Sleeper(Hitter): Danny Espinosa
Acquired during the offseason from the Nationals, Danny Espinosa returns to his hometown Angels a year before he hits free agency. Espinosa is mainly being brought over due to his extremely good defense he can play up the middle but his bat could surprise many people in 2017. In 4 of his 7 big league seasons, Espinosa has been roughly a slightly below league average hitter. In the other 3 seasons, Espinosa has been a very poor hitter, with a wRC+ hovering around 80. 2016 was one of those poor seasons, where he posted a .209/.306/.378 line with a 79 wRC+. This line occurred even with 24 home runs, which shows you that the long ball isn’t everything.
Here’s where there is some optimism: Statcast thinks Espinosa was unlucky in 2016. He posted a 91.1 average exit velocity along with a 10.8% Brrls/BBE. Both of those figures ranked in the upper 3rd of MLB hitters, which shows that Espinosa was squaring up plenty of baseballs. While Espinosa’s strikeouts and fly ball tendencies are a culprit for the poor offensive season, the underlying numbers say he should’ve posted a better line. Espinosa will never be a good hitter and maybe even an average one but if Espinosa carries over this hard contact hitting ways into 2017, he could post a 90-95 wRC+. With the defense he brings, he could very well be a 3-3.5 WAR player in 2017.
Bust(Hitter): Ben Revere
Revere experienced his worst big league season in 2016 with the Nationals, as he posted an atrocious 47 wRC+ that led to an abysmal -1.2 WAR. While it’s easy to look at the 2016 season as a lost one for Revere, you also can’t ignore what happened in the most recent season. He could very well bounce back but he could just be declining a bit earlier than some players do. He posted a career high fly ball% and a career low BABIP, which aren’t good signs for a speedster who needs to hit more ground balls and liners to succeed.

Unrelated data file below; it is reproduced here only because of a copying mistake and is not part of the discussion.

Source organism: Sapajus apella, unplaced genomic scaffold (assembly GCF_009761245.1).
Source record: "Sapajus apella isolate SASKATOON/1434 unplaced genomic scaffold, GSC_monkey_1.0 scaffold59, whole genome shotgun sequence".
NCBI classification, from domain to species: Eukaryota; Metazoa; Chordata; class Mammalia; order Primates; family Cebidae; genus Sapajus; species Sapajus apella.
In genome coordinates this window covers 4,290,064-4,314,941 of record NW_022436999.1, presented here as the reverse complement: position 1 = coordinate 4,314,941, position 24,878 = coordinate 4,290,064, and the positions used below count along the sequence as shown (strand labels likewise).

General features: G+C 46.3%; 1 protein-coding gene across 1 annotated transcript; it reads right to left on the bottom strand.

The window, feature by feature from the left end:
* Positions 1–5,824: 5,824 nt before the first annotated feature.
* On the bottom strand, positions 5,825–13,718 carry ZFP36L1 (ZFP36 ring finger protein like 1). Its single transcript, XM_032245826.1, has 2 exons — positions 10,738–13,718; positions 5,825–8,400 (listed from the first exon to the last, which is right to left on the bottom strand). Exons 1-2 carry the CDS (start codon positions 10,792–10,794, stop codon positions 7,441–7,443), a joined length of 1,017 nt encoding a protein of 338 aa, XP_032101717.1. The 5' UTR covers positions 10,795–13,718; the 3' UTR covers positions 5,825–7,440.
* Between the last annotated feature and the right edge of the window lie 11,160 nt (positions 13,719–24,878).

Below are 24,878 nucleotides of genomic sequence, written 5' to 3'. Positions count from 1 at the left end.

Looking at his Statcast information paints an even more bleak picture. His 83.7 mph average exit velocity was very poor, putting him near some NL pitchers who had to bat and a collection of backup infielders and catchers. He only barreled up 2 baseballs all year per Statcast’s criteria, which shows how poor his contact quality was all season. Revere is still young at 28 years old, still runs well and can handle himself defensively so not all is lost here. However, it doesn’t look likely that we’ll see the .300 hitting 90-95 wRC+ hitter going forward.
Other notable players:
Mike Trout: It shouldn’t be surprising that Trout ranks near the top of leader boards for hard contact. He barreled up 57 baseballs in 2016, good for a 15.5% Brrls/BBE.
Albert Pujols: The Machine may be old but he still makes quality contact, as he posted a 92.5 mph average exit velocity
Carlos Perez: Perez’s overall line in 2016 was that of a backup catcher and the Statcast information backed it up. He had a poor 84.9 mph average exit velocity along with only 3 barreled baseballs all season.